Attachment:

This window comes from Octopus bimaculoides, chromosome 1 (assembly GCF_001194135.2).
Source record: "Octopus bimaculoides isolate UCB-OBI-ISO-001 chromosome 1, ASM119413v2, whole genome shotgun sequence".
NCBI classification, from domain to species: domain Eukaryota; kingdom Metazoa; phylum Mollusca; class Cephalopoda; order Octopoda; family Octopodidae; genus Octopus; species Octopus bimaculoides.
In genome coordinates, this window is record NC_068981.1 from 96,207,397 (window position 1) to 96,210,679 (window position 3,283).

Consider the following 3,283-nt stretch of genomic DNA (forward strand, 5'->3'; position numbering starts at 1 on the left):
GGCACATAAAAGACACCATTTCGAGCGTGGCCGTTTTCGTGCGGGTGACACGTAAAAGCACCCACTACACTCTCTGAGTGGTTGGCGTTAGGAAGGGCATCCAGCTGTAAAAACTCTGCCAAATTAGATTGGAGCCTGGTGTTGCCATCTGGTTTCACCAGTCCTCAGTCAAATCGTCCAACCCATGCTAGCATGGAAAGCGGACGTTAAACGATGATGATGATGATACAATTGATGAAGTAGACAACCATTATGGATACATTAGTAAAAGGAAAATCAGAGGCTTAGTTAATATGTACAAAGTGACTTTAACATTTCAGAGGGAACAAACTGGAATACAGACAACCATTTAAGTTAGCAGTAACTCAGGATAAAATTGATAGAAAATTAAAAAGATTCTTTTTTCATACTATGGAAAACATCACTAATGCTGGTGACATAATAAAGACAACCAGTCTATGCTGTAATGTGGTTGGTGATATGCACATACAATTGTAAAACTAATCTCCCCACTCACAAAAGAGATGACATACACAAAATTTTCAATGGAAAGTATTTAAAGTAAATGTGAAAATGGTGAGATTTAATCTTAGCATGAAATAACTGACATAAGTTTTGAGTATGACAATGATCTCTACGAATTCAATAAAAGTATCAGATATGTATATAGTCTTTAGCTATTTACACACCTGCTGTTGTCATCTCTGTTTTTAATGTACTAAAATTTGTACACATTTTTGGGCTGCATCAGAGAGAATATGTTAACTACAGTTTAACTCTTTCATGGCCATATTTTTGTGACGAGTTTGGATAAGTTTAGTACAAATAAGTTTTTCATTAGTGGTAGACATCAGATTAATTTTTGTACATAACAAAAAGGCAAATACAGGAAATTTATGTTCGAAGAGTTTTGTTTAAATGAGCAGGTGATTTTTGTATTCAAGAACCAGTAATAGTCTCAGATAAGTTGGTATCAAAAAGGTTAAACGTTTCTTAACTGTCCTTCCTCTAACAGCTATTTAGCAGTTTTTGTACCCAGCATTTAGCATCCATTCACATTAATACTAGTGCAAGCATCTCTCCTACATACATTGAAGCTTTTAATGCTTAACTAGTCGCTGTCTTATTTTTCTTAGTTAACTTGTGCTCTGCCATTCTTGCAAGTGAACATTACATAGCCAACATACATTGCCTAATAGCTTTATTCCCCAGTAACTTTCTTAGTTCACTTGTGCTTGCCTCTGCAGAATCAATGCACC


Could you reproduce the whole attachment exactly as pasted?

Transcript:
This window comes from Octopus bimaculoides, chromosome 1 (assembly GCF_001194135.2).
Source record: "Octopus bimaculoides isolate UCB-OBI-ISO-001 chromosome 1, ASM119413v2, whole genome shotgun sequence".
NCBI classification, from domain to species: domain Eukaryota; kingdom Metazoa; phylum Mollusca; class Cephalopoda; order Octopoda; family Octopodidae; genus Octopus; species Octopus bimaculoides.
In genome coordinates, this window is record NC_068981.1 from 96,207,397 (window position 1) to 96,210,679 (window position 3,283).

Consider the following 3,283-nt stretch of genomic DNA (forward strand, 5'->3'; position numbering starts at 1 on the left):
GGCACATAAAAGACACCATTTCGAGCGTGGCCGTTTTCGTGCGGGTGACACGTAAAAGCACCCACTACACTCTCTGAGTGGTTGGCGTTAGGAAGGGCATCCAGCTGTAAAAACTCTGCCAAATTAGATTGGAGCCTGGTGTTGCCATCTGGTTTCACCAGTCCTCAGTCAAATCGTCCAACCCATGCTAGCATGGAAAGCGGACGTTAAACGATGATGATGATGATACAATTGATGAAGTAGACAACCATTATGGATACATTAGTAAAAGGAAAATCAGAGGCTTAGTTAATATGTACAAAGTGACTTTAACATTTCAGAGGGAACAAACTGGAATACAGACAACCATTTAAGTTAGCAGTAACTCAGGATAAAATTGATAGAAAATTAAAAAGATTCTTTTTTCATACTATGGAAAACATCACTAATGCTGGTGACATAATAAAGACAACCAGTCTATGCTGTAATGTGGTTGGTGATATGCACATACAATTGTAAAACTAATCTCCCCACTCACAAAAGAGATGACATACACAAAATTTTCAATGGAAAGTATTTAAAGTAAATGTGAAAATGGTGAGATTTAATCTTAGCATGAAATAACTGACATAAGTTTTGAGTATGACAATGATCTCTACGAATTCAATAAAAGTATCAGATATGTATATAGTCTTTAGCTATTTACACACCTGCTGTTGTCATCTCTGTTTTTAATGTACTAAAATTTGTACACATTTTTGGGCTGCATCAGAGAGAATATGTTAACTACAGTTTAACTCTTTCATGGCCATATTTTTGTGACGAGTTTGGATAAGTTTAGTACAAATAAGTTTTTCATTAGTGGTAGACATCAGATTAATTTTTGTACATAACAAAAAGGCAAATACAGGAAATTTATGTTCGAAGAGTTTTGTTTAAATGAGCAGGTGATTTTTGTATTCAAGAACCAGTAATAGTCTCAGATAAGTTGGTATCAAAAAGGTTAAACGTTTCTTAACTGTCCTTCCTCTAACAGCTATTTAGCAGTTTTTGTACCCAGCATTTAGCATCCATTCACATTAATACTAGTGCAAGCATCTCTCCTACATACATTGAAGCTTTTAATGCTTAACTAGTCGCTGTCTTATTTTTCTTAGTTAACTTGTGCTCTGCCATTCTTGCAAGTGAACATTACATAGCCAACATACATTGCCTAATAGCTTTATTCCCCAGTAACTTTCTTAGTTCACTTGTGCTTGCCTCTGCAGAATCAATGCACC